The value of training devices at the network edge with AI - The EE

The value of training devices at the network edge with AI

Yasser Khan of One Tech

Internet of Things (IoT) vendors often tout the plug-and-play nature of their devices: Just connect it to the network and it starts reporting back the required data, says Yasser Khan, CEO of One Tech, Inc.

However, to maximise their value, as well as that of the data gathered, devices need to be trained to not only perform the desired actions but also to spot anomalies and prevent issues before they occur.

Training of devices to ensure they are delivering the results an organisation needs is usually done in the cloud through artificial intelligence (AI) and machine learning (ML) processes. However, there are enough differences in attributes of a particular device in an organisation’s IoT implementation to make this impractical. For example, each device’s task is different, each physical environment is different, and so on.

Training in the cloud can be costly as well — the cellular network used by most companies for their IoT implementations charges for each byte of data. Those bytes add up, making it difficult to scale without incurring exorbitant costs.

Training at the network edge using an AI model is a second option; however, the challenge for IoT devices is that they are often small and resource-constrained, making this level of processing difficult. Solutions are needed that are small enough to work on a wide range of IoT devices, yet powerful enough to handle the volume and velocity of data being gathered, curated and actioned.

Let’s explore some of the benefits of training using an AI model that lives on the device, board, or gateway:

  • Cost savings because data stays at the edge. IoT devices and sensors often process up to 300 data points per second. That data — plus that collected from other devices — is being sent across the cellular network to the cloud for real-time processing. By processing data directly at the edge and only sending data that needs to be further processed in the cloud to the cloud, organisations can realise significant cost savings.
  1. An example of how cost savings might be realised is monitoring vibrations in an electrical motor. Vibration readings can be taken at different intervals based on what the data shows, for example, if vibrations areconsistent, readings can be taken once every minute instead of once every second. If the vibrations change, readings can occur much more frequently. By sending data less frequently, and being able to select what data is sent, cost savings can be realised.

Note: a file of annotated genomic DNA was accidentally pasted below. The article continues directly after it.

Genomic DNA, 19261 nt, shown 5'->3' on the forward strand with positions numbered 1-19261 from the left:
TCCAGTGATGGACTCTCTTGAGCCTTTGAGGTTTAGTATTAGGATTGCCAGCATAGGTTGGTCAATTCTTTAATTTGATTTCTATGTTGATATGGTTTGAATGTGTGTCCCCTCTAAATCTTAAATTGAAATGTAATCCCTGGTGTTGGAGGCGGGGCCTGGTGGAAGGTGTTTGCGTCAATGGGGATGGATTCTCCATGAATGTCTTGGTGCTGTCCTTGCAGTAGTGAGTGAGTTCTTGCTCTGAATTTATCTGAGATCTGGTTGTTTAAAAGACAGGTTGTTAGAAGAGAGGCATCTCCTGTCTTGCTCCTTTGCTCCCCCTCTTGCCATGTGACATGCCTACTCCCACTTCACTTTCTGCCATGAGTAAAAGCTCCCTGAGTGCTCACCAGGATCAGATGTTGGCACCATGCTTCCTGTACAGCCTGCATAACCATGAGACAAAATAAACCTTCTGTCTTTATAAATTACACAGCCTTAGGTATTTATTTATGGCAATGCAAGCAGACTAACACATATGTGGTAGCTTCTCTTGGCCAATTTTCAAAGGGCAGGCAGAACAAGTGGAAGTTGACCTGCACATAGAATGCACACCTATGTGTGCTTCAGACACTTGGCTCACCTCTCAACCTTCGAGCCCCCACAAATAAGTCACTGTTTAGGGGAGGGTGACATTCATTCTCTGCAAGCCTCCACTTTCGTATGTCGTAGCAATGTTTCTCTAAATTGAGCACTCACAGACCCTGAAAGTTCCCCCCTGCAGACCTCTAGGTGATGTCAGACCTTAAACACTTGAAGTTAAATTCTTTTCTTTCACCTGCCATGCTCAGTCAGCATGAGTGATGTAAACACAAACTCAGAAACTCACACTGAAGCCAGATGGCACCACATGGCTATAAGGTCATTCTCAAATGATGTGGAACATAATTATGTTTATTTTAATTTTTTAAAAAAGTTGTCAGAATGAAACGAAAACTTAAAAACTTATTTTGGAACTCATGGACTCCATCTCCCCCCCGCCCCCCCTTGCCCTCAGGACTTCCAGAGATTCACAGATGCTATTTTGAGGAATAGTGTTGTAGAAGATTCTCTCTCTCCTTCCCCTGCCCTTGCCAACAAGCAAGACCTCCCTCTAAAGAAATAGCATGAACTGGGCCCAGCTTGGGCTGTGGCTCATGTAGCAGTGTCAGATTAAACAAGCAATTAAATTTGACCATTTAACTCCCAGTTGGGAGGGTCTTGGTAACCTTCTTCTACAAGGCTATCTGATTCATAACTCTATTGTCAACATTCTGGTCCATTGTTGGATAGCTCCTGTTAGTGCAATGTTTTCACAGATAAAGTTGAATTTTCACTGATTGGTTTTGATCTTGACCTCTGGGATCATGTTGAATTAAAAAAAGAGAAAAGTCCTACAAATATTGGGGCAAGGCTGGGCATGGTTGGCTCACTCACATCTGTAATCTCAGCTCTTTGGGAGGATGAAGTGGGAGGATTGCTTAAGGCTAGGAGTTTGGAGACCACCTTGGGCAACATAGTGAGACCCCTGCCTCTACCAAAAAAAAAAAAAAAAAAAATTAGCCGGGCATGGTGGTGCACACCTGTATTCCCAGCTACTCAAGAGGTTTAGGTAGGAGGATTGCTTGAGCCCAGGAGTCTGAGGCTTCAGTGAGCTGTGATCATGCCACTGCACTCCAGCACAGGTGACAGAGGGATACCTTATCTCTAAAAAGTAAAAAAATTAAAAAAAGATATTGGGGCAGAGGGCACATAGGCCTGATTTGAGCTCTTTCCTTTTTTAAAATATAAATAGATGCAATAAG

• Security. When data stays with the device at the edge instead of travelling across the IoT network to the cloud, there are fewer penetration points, leading to a more secure network. There are two priorities for security: deny access to the device to those who shouldn’t have it, and if a breach does occur, ensure that it’s stopped quickly. The ability to spot anomalies by immediately detecting a change in the device behaviour (without going back to the cloud for processing) shows the value of training at the edge.
  • Performance. Industrial IoT applications often require high performance networks, and latency can be an issue as data is moved to the cloud for processing. By training at the edge instead of the cloud, latency issues are easily resolved. By processing data at the edge, sensors can determine signs of failure and send a real-time alert, which could just be a simple message to take action, or it may generate an API call to shut the machine down.

Training in Action

The value of training at the edge can best be shown through two examples:

  • Automotive manufacturing: In this environment there could be 100 robotic arms as part of a single line, with a dozen or more sensors on each arm. Across one facility, there may be 1,000 or more arms doing the same thing. To get that volume of data reported by this equipment up into a cloud environment to train is almost impossible. It must be done with an AI model at the edge.
  • Smart city: In this environment, 10,000 smart lightbulbs may be deployed in a single area. The IoT application monitors energy usage, and each light is sending data on a per-second basis, looking for anomalies such as if energy levels go up a certain amount. Being able to train using an AI model at the edge is critical for deployments of this size.

Using AI to train at the network edge is a critical part of IoT implementations, especially as they scale. But the cloud always will have a role because of its sheer horsepower. However, processing all incoming data and storing the information gathered can quickly get expensive. The edge offers significant cost savings, security and performance benefits, making it a clear option for organisations as they scale.

The author is Yasser Khan, CEO of One Tech, Inc

About the author

The author is Yasser Khan, CEO of One Tech, Inc., a global organisation focused on redefining artificial intelligence at the network edge. He is a veteran business executive and serial entrepreneur in the digital transformation space with a focus on business process automation, Industrial Internet of Things (IIoT) and artificial intelligence / machine learning.

He has more than 25 years of experience in launching smart technology solutions and new business models for mid- to enterprise-level organisations. He has implemented innovative technology ecosystems within multiple, global Fortune 100 organisations, including AT&T, Nutrien and Cricket Wireless. In 2016, Khan was nominated for ‘Entrepreneur of the Year’ by Ernst & Young LLP.

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